By Colman McCarthy
Post: Page X13
From inside and
outside the nation's prisons, six authors ask whether better methods
exist for deterring and punishing crime. They answer yes.
construction increases by leaps and the number of people caged in
them by bounds, so also are there surges in the flow of prison
literature. It ranges from cell-bound first person accounts of
lockdown living to sociological essays confirming the negative
results of mass imprisonment that former Virginia Gov. L. Douglas
Wilder spoke of in 1992:
absolutely insane the amount of money we spend on corrections. What
we have been doing is not right. But it's very difficult for
politicians, and I am one of them, to say we have been wrong and that
we've got to revisit, revise and restructure the whole system."
Part of the costly
system of which Wilder speaks is Virginia's death row, the scene of
more executions since colonial times than any of the other 37
death-penalty states. In Dead Run: the Untold Story of Dennis
Stockton and America's Only Mass Escape from Death Row (Times Books,
$25), Joe Jackson and William F. Burke Jr. take us into the shadows
of Mecklenburg Correctional Center, in south-central Virginia, a
facility packed with the condemned. Jackson, a reporter at the
Virginian-Pilot from 1985 to 1997, and Burke, an editor there since
1980, examine in masterful detail the realities of death row from
1983 to 1995. The dates span the confinement of Dennis Stockton.
Jackson and Burke,
a pair of conscientious and hard-digging journalists, did their
double- and triple-checking to get their story. "We found over
the years that Stockton was surprisingly reliable concerning
details," they write of a man who, in the end, proved to be a
gifted writer himself.
same can be said for Leonard Peltier.
That is the Anglo name -- though he is not an Anglo -- of Tate
Wikuwa, which in the Lakota language means Wind Chases the Sun.
Peltier does not consider himself an American, that too being an
imposed name. Of Ojibway and Dakota Sioux bloodlines, he calls
himself "a native of Great Turtle Island. . . . I am of the Okce
Wicasa -- the Common People, the Original People. Our sacred land is
under occupation, and we are now all prisoners, not just me."
and concrete cell is in the Leavenworth, Kan., federal prison. At 55,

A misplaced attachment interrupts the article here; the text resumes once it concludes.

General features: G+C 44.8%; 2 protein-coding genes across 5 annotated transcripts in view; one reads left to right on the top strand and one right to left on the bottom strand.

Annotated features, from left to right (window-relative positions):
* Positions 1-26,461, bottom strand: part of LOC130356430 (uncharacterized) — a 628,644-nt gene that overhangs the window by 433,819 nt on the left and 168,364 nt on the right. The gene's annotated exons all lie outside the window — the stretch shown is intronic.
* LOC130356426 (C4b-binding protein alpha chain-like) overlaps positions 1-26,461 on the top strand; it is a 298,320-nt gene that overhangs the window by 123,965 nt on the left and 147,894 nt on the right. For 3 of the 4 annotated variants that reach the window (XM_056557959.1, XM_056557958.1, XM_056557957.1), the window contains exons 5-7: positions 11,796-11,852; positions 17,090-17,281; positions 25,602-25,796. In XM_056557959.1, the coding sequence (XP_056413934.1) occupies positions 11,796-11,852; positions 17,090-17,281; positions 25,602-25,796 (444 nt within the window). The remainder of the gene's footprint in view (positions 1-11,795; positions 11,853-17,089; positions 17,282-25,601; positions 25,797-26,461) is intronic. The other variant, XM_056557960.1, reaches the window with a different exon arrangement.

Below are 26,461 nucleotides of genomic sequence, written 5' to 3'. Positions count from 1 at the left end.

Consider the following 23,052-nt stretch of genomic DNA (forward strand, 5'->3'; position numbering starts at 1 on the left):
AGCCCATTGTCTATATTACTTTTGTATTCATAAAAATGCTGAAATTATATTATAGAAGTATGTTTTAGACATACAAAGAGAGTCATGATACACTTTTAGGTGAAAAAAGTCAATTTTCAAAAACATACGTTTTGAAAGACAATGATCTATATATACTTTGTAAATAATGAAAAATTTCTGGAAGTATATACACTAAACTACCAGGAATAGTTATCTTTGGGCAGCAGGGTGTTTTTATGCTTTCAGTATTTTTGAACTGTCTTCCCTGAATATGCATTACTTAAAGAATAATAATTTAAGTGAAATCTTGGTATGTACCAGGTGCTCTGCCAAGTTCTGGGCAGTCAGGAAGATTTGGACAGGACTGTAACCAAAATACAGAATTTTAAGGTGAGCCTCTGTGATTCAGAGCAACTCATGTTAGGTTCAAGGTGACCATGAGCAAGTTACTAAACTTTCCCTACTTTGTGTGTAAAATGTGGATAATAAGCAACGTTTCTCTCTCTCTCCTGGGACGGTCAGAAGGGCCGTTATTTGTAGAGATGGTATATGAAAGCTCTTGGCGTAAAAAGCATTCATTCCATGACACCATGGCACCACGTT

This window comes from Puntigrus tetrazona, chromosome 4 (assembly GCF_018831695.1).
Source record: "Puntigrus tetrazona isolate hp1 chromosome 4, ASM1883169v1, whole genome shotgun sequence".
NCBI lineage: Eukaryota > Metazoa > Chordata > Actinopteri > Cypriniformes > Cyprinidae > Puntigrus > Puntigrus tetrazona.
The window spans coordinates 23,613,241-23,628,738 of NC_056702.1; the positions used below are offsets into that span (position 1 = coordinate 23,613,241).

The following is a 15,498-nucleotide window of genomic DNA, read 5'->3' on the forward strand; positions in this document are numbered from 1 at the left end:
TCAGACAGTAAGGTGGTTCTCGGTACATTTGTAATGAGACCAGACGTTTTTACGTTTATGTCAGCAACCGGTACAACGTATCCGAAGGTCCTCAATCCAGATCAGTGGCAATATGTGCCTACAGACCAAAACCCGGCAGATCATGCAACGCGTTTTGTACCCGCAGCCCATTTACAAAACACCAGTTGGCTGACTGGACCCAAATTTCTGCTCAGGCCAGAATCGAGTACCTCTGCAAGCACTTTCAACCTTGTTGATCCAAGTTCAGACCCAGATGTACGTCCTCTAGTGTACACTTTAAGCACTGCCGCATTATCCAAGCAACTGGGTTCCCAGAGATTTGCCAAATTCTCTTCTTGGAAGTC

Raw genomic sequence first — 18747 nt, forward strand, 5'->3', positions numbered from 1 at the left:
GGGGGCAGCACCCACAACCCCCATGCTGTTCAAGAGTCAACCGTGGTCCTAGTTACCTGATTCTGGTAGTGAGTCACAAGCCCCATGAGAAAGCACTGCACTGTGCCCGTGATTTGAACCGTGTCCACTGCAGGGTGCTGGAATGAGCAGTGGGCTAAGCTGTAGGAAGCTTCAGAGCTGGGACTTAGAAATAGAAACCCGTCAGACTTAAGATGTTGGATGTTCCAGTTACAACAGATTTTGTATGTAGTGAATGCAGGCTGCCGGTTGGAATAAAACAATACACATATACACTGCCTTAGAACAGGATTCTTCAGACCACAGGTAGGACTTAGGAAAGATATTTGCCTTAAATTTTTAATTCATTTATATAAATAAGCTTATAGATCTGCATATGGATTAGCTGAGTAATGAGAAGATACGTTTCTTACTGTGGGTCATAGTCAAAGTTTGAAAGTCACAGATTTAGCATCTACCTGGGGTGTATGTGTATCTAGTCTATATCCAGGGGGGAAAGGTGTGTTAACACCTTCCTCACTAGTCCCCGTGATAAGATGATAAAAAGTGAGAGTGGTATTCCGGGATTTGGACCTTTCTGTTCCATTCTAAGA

he is in the 24th year of a double life sentence after a 1976
conviction in Fargo, N.D., for the murder of FBI agents Jack Coler
and Ronald Williams. Versions of the trial and pre-trial events --
false affidavits, FBI coercion and intimidation of witnesses,
suppression of exo-nerating evidence, prosecutorial inconsistencies
-- can be found in Peter Matthiessen's In the Spirit of Crazy Horse:
The Story of Leonard Peltier and the FBI's War on the American Indian
Movement, in Robert Redford's documentary film "Incident at
Oglala," in the literature of Amnesty International and the
testimonies of Ramsey Clark.
Writings: My Life Is My Sun Dance (St. Martin's, $22.95, edited by
Harvey Arden), Peltier covers new ground -- the territories of his
inner life, the expanses of his justice-seeking vision for tribal
people and his reflections about imprisonment or what he calls being
"a houseguest in hell." Some of the 38 chapters are brief
bursts of mystical prayers and poems; others are cries for
reconciliation. In some places, Peltier's prose slips into bullhorn
decibels. He says, for example, that "white society would like
now to terminate us [Indians] as peoples and push us off our
reservations so they can steal our remaining mineral and oil
resources." This blanket accusation ignores a fair amount of
contrary evidence, starting with the current federal court case that
would restore billions of dollars to tribal members whose trust funds
-- in the opinions of a white judge, white lawyers representing
Indians and white federal officials -- have been mismanaged.
But the occasional
lapse into bombast is a minor flaw, considering the rage that Peltier
feels he is justified in expressing. In its most eloquent and
passionate sections, Prison Writings deserves a place alongside the
best works of Vine Deloria Jr., M. Scott Momaday, Mary Summer Rain
and other Indian authors.
Many of Peltier's
reflections are echoed in Letters From Robben Island: A Selection of
Ahmed Kathrada's Prison Correspondence, 1964-1989 (Michigan State
Univ.; paperback $22.95). During his 26 years of confinement in the
same South African prison that held Nelson Mandela, Kathrada wrote
more than 800 letters. Nearly all were smuggled out or heavily
censored. Incoming mail received similar treatment. A letter came to
Kathrada in 1964 that mentioned the election of Harold Wilson of the
British Labour Party. Censors decreed that this was "sensitive
information." Kathrada was given the letter 18 years later.
See the Washington
Post for the rest of the story...